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Trash hauler's certification may be in peril

The county will hold a hearing in two weeks to decide whether to suspend or revoke the certification for garbage hauler Majestic Disposal, a move that could leave its customers looking for another trash collector.

At issue is whether Majestic Disposal failed to update its certification when the company changed ownership this year, and whether its workers' compensation coverage lapsed from Jan. 20 to June 1. The county also questions the company's financial strength and alleges that the hauler has skimped on paying some tipping fees.

"The current status of Majestic Disposal relative to certification, disposal agreement and financial assurance is such that they cannot demonstrate to their customers or the county that they can provide reliable, regulatory-compliant, financially stable service," Solid Waste Management director Susan Metcalfe wrote in a July 13 letter to the hauler.

Among the complaints listed in her letter, Metcalfe charges that Majestic Disposal has avoided paying a higher tipping fee for city garbage by not identifying the trash it hauls from Crystal River. The tipping fee for city garbage is $45 a ton, compared with $30 a ton in the rest of the county, because Crystal River and Inverness residents do not pay the county's $17 landfill assessment, she said.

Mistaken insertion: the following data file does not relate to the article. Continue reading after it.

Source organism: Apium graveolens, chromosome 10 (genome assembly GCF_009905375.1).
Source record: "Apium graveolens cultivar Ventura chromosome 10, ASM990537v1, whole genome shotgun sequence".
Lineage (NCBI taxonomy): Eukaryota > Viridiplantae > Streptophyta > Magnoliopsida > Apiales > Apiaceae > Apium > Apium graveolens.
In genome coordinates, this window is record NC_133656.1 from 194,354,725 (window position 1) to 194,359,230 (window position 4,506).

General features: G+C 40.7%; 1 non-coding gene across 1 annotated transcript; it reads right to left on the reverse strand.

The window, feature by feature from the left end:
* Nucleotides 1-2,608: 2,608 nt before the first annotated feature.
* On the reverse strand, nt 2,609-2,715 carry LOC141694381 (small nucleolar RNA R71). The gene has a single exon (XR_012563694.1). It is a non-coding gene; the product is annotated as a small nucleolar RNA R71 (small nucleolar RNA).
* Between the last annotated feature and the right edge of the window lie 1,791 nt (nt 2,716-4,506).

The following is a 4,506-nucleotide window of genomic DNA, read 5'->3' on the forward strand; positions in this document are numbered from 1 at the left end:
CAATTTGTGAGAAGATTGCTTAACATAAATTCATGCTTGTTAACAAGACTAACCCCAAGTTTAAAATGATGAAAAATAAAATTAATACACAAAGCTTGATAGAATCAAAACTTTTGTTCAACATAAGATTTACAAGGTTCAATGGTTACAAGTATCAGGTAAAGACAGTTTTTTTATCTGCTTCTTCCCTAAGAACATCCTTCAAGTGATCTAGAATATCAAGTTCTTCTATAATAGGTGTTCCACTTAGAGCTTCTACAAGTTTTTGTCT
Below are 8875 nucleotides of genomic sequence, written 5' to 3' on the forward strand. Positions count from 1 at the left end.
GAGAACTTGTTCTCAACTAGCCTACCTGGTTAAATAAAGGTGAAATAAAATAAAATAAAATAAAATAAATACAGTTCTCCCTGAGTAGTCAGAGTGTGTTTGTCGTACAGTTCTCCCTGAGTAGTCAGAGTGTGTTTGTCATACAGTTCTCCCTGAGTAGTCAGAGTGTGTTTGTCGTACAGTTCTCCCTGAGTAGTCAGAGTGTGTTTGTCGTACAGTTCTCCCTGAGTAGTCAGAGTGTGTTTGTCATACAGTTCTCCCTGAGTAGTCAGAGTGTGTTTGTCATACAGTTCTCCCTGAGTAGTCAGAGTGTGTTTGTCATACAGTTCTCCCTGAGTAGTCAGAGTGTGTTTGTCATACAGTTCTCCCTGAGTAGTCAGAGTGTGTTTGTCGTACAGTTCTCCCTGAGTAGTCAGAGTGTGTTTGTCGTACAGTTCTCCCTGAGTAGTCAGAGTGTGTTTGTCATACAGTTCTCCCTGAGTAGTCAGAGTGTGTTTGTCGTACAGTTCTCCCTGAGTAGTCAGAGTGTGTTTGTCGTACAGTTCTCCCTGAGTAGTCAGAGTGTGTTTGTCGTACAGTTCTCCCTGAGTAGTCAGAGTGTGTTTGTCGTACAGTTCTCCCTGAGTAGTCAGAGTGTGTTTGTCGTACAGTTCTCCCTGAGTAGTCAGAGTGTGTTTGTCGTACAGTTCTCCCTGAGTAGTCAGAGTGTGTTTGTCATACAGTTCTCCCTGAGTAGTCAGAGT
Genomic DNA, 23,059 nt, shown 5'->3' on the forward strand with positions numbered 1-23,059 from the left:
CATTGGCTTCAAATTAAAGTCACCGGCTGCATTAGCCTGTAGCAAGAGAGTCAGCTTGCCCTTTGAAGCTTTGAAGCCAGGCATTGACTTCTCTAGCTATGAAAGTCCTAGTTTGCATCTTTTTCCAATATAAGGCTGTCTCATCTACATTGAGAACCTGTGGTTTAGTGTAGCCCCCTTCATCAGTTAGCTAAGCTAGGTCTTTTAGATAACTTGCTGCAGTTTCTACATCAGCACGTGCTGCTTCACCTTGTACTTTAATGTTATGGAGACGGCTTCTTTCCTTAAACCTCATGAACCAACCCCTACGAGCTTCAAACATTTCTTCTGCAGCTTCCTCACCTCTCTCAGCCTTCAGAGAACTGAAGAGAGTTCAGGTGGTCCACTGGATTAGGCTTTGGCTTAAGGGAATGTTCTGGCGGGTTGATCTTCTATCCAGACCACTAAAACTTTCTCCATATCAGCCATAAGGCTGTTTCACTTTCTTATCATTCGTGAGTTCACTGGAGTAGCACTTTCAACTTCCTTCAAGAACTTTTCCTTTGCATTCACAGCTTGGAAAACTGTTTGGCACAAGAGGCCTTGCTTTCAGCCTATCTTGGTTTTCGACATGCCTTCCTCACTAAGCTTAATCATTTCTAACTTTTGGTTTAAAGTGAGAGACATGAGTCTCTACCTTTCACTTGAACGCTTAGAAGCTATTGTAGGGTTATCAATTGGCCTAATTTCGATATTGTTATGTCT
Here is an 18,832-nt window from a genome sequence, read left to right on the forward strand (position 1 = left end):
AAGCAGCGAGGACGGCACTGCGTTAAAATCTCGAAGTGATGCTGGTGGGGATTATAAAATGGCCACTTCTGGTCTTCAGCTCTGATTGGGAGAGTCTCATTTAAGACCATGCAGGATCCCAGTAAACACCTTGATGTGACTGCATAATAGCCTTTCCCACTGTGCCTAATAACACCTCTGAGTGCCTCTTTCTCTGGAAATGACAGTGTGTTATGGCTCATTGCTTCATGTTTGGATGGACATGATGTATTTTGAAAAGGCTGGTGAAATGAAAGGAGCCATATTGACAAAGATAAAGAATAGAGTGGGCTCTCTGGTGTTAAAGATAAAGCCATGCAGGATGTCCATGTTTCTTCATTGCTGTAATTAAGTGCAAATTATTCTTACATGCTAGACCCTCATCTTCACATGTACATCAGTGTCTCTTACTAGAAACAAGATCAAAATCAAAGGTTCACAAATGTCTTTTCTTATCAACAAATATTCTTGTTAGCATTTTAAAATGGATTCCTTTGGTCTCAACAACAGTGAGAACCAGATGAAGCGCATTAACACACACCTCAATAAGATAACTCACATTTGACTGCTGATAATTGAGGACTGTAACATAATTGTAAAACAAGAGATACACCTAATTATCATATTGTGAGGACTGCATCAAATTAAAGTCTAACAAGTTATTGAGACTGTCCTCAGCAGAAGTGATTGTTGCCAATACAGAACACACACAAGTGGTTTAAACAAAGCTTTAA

Majestic Disposal received Crystal River franchising rights in April, and spot checks show the hauler is bringing garbage from the city to the landfill, Metcalfe said. But Majestic Disposal has not identified its city garbage or paid the higher tipping fee, she said.

County staffers will outline their seven charges against the hauler at a July 31 hearing before County Administrator Richard Wesch. Majestic Disposal officials will get a chance to respond to each of the charges before Wesch decides what action, if any, to take.

Majestic Disposal officials did not return calls Tuesday for comment.

Metcalfe did not know how many customers are served by Majestic Disposal. But she said the Inverness-based hauler brings more than 400 tons of trash to the landfill every month, accounting for more than 6 percent of the county's waste.

County officials are concerned about the company's cash flow. Majestic Disposal has bounced several checks at the landfill, although the company was later able to pay the county what it owed, Metcalfe said.

"They are not in debt to us," she said. "They just run precariously close."

If the company's certification was suspended or revoked, Metcalfe said the county would make sure customers did not go without service. But she said that extreme measure could be avoided if the company addresses the county's concerns before the July 31 hearing.

"We hope to see some responses in the interim here," Metcalfe said. "As we told them in the letter, if they can resolve some of this stuff before the hearing, that's good."